Saga of endemisms and dispersals
The new phylogeny leads to the conclusion that Araripemys and Euraxemys were relatives of Pelomedusoides, the ancestral group that gave rise to the families Bothremydidae, Podocnemididae and Pelomedusidae.
Moreover, during the Lower Cretaceous, when Araripemys and Euraxemys were extant, both of the main pleurodire lineages already existed. They were the Pan-Chelidae (the group comprising all Chelidae) and Pan-Pelomedusoides (Bothremydidae, Podocnemididae, Pelomedusidae, and the other extinct families).
The new tree suggests that Atolchelys, the oldest known pleurodire (and the oldest member of Bothremydidae, alive in the Lower Cretaceous 125 million years ago in Alagoas) shares a common ancestor with Araripemys and Euraxemys (alive 110 million years ago in what is now Ceará).
Despite the scarcity of the fossil record for the Lower Cretaceous (half a dozen species are known), the new phylogenetic tree suggests that a large number of lineages of Chelidae and ancestors of Pelomedusoides were already established in the period.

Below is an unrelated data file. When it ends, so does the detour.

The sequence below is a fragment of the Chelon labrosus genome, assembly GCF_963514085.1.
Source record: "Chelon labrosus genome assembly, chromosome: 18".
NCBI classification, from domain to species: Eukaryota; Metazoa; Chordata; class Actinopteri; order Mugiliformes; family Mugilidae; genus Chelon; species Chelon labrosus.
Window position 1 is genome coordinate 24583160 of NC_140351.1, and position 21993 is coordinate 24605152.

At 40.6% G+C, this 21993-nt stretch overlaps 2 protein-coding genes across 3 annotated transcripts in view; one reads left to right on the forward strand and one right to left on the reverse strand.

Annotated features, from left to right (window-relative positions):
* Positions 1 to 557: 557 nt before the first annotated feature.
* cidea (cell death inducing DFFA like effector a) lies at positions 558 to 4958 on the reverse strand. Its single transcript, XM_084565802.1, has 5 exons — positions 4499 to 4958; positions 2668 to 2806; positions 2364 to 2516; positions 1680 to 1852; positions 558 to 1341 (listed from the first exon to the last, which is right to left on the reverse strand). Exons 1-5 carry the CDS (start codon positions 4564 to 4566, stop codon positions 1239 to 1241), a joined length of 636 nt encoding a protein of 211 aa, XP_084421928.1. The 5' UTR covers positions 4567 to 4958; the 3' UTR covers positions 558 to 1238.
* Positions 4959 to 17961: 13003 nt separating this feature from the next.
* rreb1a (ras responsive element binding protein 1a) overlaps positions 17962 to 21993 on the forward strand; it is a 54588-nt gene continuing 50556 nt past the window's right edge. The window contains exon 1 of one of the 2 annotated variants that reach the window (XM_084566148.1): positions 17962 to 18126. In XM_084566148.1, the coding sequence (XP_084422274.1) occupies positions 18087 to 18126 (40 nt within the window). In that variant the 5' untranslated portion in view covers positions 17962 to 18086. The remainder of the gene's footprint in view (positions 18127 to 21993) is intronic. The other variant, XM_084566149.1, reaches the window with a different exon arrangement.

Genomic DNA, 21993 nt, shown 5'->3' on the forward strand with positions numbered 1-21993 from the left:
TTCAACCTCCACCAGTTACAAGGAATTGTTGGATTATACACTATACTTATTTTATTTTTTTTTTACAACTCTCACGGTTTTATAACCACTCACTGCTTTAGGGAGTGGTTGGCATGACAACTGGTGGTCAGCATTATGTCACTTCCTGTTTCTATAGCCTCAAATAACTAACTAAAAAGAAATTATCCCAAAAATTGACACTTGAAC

The mass extinction that wiped out the dinosaurs at the end of the Cretaceous apparently did not correspond to a critical period for the pleurodires, involving neither extinction nor diversification. This finding makes sense, as the turtles were the animals that suffered least from the mass extinction among terrestrial vertebrates.
The fossil record shows that at least during the Cretaceous, Pan-Chelidae and Pan- Pelomedusoides were restricted to Gondwana. Interestingly, however, the researchers’ reconstruction of the ancestral areas based on the new phylogenetic tree supports an Australian origin for Pan-Chelidae, followed by a spread to South America during the Lower Cretaceous. In other words, the presence of Chelidae in Australia is no surprise if Australia is the origin of their lineage.
The biogeographical history of Pan-Pelomedusoides, in contrast, is dominated by the occurrence of areas of endemism for each group, with several dispersal events to other areas. The exception is Pelomedusidae, which was always endemic to continental Africa.